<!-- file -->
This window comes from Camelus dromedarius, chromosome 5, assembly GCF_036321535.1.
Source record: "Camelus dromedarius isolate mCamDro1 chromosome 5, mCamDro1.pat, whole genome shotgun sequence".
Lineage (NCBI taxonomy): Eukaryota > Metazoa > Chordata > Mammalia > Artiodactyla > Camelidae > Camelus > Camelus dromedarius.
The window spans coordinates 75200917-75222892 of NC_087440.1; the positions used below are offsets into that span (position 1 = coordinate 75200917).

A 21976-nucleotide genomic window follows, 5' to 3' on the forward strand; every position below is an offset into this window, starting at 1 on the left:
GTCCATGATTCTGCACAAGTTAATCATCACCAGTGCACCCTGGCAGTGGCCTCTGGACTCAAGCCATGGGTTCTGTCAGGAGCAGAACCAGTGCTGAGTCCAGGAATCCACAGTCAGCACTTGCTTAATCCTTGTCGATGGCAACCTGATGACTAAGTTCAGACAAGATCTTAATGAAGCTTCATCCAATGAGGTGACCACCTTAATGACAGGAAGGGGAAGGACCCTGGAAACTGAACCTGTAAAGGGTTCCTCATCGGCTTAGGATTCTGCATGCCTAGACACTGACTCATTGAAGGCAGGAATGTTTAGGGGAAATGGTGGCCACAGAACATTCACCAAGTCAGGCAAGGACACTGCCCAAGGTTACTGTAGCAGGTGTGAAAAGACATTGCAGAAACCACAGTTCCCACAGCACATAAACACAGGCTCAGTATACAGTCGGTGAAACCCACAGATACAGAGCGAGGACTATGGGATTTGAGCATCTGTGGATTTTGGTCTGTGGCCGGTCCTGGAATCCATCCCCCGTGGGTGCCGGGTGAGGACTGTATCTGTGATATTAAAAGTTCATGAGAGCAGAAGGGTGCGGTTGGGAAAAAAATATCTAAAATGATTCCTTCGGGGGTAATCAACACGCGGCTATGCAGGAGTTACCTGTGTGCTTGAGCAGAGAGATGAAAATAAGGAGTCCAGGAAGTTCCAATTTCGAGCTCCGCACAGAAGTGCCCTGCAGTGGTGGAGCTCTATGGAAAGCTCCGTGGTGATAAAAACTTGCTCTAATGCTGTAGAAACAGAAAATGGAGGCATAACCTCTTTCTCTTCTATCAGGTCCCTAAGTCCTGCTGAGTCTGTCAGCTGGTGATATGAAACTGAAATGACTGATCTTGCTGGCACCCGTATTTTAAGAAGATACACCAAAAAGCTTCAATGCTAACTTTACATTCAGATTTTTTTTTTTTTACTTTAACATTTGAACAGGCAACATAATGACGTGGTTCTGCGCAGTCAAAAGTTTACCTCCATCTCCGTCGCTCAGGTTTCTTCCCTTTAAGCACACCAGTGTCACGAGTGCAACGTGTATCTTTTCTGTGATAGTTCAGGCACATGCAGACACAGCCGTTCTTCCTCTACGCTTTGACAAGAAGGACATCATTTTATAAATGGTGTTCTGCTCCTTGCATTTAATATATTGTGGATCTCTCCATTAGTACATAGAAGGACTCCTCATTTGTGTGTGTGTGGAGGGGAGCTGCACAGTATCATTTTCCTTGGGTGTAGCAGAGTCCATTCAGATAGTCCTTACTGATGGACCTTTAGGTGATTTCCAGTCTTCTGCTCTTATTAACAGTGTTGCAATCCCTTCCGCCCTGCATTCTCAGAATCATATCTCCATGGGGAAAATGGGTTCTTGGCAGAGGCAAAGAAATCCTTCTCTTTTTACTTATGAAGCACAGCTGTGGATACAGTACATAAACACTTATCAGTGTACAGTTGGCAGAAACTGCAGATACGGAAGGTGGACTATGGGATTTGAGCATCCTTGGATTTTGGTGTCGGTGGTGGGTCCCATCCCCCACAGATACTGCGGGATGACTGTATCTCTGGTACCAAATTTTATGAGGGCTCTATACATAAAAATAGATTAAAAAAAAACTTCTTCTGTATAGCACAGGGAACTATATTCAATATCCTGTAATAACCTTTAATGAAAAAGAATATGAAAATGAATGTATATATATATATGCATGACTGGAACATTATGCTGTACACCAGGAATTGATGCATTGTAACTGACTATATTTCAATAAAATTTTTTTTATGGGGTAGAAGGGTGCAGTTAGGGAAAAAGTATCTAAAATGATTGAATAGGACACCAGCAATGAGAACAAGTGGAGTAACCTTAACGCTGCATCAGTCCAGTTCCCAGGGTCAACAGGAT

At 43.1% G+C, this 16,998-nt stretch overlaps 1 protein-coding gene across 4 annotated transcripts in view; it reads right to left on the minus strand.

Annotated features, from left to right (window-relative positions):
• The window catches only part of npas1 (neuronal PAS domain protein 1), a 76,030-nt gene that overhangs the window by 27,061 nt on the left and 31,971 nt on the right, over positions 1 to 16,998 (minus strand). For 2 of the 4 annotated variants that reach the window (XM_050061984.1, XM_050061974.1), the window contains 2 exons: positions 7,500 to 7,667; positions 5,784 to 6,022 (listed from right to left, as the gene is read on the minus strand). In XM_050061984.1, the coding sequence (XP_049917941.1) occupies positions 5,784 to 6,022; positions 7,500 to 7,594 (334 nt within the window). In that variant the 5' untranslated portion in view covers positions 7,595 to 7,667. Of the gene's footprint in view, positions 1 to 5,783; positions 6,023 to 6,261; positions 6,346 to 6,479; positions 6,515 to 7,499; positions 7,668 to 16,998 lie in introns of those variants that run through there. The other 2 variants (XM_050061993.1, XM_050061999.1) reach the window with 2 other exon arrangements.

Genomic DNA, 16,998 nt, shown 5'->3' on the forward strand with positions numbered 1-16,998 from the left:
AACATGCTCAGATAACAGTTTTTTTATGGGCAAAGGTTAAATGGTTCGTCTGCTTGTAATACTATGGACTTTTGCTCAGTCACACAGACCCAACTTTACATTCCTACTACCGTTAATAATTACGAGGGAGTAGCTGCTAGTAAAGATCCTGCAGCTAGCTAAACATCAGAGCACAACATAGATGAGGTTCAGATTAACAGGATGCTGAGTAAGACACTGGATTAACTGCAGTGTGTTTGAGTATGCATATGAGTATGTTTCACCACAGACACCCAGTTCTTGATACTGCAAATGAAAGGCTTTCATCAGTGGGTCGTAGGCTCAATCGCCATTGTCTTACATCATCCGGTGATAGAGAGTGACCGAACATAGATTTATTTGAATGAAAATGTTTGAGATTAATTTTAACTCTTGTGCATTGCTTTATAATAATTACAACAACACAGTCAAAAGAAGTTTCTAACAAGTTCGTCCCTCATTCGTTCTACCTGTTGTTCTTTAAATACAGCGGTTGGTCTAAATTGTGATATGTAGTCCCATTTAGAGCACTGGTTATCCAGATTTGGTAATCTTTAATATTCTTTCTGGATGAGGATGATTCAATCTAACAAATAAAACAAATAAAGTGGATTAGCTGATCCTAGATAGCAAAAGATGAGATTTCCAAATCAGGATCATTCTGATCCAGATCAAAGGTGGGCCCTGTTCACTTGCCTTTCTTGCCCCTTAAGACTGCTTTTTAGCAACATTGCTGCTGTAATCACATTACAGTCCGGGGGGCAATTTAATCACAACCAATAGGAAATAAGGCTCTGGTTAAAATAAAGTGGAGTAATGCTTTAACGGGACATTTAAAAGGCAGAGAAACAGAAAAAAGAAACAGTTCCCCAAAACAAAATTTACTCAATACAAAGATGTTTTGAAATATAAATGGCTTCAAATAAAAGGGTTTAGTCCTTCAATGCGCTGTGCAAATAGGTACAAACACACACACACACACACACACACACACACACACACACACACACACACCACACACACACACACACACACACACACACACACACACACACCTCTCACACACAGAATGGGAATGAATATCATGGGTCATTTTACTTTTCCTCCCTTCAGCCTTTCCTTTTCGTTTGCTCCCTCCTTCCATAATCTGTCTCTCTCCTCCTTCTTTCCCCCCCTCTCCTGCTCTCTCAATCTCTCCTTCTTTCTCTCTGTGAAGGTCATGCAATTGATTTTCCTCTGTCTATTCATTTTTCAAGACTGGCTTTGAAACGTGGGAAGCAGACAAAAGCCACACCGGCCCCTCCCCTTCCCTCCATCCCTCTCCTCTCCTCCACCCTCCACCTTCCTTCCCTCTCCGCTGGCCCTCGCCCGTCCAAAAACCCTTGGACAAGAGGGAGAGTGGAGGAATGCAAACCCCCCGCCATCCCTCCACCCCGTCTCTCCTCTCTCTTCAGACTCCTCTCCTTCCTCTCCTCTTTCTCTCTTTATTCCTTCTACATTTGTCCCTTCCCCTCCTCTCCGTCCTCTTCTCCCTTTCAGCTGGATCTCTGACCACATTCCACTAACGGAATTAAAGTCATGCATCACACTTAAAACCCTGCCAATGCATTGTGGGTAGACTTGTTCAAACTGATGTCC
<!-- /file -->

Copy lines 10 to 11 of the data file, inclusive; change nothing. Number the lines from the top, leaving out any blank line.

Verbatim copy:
Genomic DNA, 16,998 nt, shown 5'->3' on the forward strand with positions numbered 1-16,998 from the left:
AACATGCTCAGATAACAGTTTTTTTATGGGCAAAGGTTAAATGGTTCGTCTGCTTGTAATACTATGGACTTTTGCTCAGTCACACAGACCCAACTTTACATTCCTACTACCGTTAATAATTACGAGGGAGTAGCTGCTAGTAAAGATCCTGCAGCTAGCTAAACATCAGAGCACAACATAGATGAGGTTCAGATTAACAGGATGCTGAGTAAGACACTGGATTAACTGCAGTGTGTTTGAGTATGCATATGAGTATGTTTCACCACAGACACCCAGTTCTTGATACTGCAAATGAAAGGCTTTCATCAGTGGGTCGTAGGCTCAATCGCCATTGTCTTACATCATCCGGTGATAGAGAGTGACCGAACATAGATTTATTTGAATGAAAATGTTTGAGATTAATTTTAACTCTTGTGCATTGCTTTATAATAATTACAACAACACAGTCAAAAGAAGTTTCTAACAAGTTCGTCCCTCATTCGTTCTACCTGTTGTTCTTTAAATACAGCGGTTGGTCTAAATTGTGATATGTAGTCCCATTTAGAGCACTGGTTATCCAGATTTGGTAATCTTTAATATTCTTTCTGGATGAGGATGATTCAATCTAACAAATAAAACAAATAAAGTGGATTAGCTGATCCTAGATAGCAAAAGATGAGATTTCCAAATCAGGATCATTCTGATCCAGATCAAAGGTGGGCCCTGTTCACTTGCCTTTCTTGCCCCTTAAGACTGCTTTTTAGCAACATTGCTGCTGTAATCACATTACAGTCCGGGGGGCAATTTAATCACAACCAATAGGAAATAAGGCTCTGGTTAAAATAAAGTGGAGTAATGCTTTAACGGGACATTTAAAAGGCAGAGAAACAGAAAAAAGAAACAGTTCCCCAAAACAAAATTTACTCAATACAAAGATGTTTTGAAATATAAATGGCTTCAAATAAAAGGGTTTAGTCCTTCAATGCGCTGTGCAAATAGGTACAAACACACACACACACACACACACACACACACACACACACACACACACACCACACACACACACACACACACACACACACACACACACACACCTCTCACACACAGAATGGGAATGAATATCATGGGTCATTTTACTTTTCCTCCCTTCAGCCTTTCCTTTTCGTTTGCTCCCTCCTTCCATAATCTGTCTCTCTCCTCCTTCTTTCCCCCCCTCTCCTGCTCTCTCAATCTCTCCTTCTTTCTCTCTGTGAAGGTCATGCAATTGATTTTCCTCTGTCTATTCATTTTTCAAGACTGGCTTTGAAACGTGGGAAGCAGACAAAAGCCACACCGGCCCCTCCCCTTCCCTCCATCCCTCTCCTCTCCTCCACCCTCCACCTTCCTTCCCTCTCCGCTGGCCCTCGCCCGTCCAAAAACCCTTGGACAAGAGGGAGAGTGGAGGAATGCAAACCCCCCGCCATCCCTCCACCCCGTCTCTCCTCTCTCTTCAGACTCCTCTCCTTCCTCTCCTCTTTCTCTCTTTATTCCTTCTACATTTGTCCCTTCCCCTCCTCTCCGTCCTCTTCTCCCTTTCAGCTGGATCTCTGACCACATTCCACTAACGGAATTAAAGTCATGCATCACACTTAAAACCCTGCCAATGCATTGTGGGTAGACTTGTTCAAACTGATGTCC